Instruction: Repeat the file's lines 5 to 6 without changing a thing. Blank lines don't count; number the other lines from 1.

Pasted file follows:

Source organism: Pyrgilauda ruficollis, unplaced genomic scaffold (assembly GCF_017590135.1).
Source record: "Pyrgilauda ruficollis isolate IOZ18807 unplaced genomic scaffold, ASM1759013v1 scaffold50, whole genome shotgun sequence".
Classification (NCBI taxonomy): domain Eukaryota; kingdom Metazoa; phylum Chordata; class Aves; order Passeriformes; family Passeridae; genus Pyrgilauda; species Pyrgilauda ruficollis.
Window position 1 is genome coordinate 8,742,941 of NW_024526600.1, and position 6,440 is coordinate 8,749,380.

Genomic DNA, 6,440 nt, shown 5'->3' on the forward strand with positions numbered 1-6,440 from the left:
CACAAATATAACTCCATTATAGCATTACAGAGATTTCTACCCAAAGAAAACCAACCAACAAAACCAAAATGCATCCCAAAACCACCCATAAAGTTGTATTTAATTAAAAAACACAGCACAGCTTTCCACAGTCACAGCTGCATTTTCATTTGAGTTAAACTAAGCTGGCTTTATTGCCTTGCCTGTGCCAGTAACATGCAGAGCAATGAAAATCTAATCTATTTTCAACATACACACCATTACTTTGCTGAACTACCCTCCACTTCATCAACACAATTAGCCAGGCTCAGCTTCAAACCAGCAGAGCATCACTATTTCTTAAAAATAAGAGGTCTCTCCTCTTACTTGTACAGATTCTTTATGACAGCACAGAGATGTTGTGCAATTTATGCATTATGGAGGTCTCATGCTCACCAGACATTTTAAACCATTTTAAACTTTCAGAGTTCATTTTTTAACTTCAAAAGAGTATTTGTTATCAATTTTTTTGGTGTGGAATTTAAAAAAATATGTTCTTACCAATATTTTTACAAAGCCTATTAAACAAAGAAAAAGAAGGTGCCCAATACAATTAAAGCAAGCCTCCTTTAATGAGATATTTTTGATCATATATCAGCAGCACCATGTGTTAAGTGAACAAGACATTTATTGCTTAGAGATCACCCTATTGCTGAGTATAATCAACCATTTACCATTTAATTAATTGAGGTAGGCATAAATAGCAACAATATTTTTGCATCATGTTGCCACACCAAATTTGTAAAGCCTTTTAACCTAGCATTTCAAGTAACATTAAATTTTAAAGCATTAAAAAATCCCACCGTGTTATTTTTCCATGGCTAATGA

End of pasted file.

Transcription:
Genomic DNA, 6,440 nt, shown 5'->3' on the forward strand with positions numbered 1-6,440 from the left:
CACAAATATAACTCCATTATAGCATTACAGAGATTTCTACCCAAAGAAAACCAACCAACAAAACCAAAATGCATCCCAAAACCACCCATAAAGTTGTATTTAATTAAAAAACACAGCACAGCTTTCCACAGTCACAGCTGCATTTTCATTTGAGTTAAACTAAGCTGGCTTTATTGCCTTGCCTGTGCCAGTAACATGCAGAGCAATGAAAATCTAATCTATTTTCAACATACACACCATTACTTTGCTGAACTACCCTCCACTTCATCAACACAATTAGCCAGGCTCAGCTTCAAACCAGCAGAGCATCACTATTTCTTAAAAATAAGAGGTCTCTCCTCTTACTTGTACAGATTCTTTATGACAGCACAGAGATGTTGTGCAATTTATGCATTATGGAGGTCTCATGCTCACCAGACATTTTAAACCATTTTAAACTTTCAGAGTTCATTTTTTAACTTCAAAAGAGTATTTGTTATCAATTTTTTTGGTGTGGAATTTAAAAAAATATGTTCTTACCAATATTTTTACAAAGCCTATTAAACAAAGAAAAAGAAGGTGCCCAATACAATTAAAGCAAGCCTCCTTTAATGAGATATTTTTGATCATATATCAGCAGCACCATGTGTTAAGTGAACAAGACATTTATTGCTTAGAGATCACCCTATTGCTGAGTATAATCAACCATTTACCATTTAATTAATTGAGGTAGGCATAAATAGCAACAATATTTTTGCATCATGTTGCCACACCAAATTTGTAAAGCCTTTTAACCTAGCATTTCAAGTAACATTAAATTTTAAAGCATTAAAAAATCCCACCGTGTTATTTTTCCATGGCTAATGA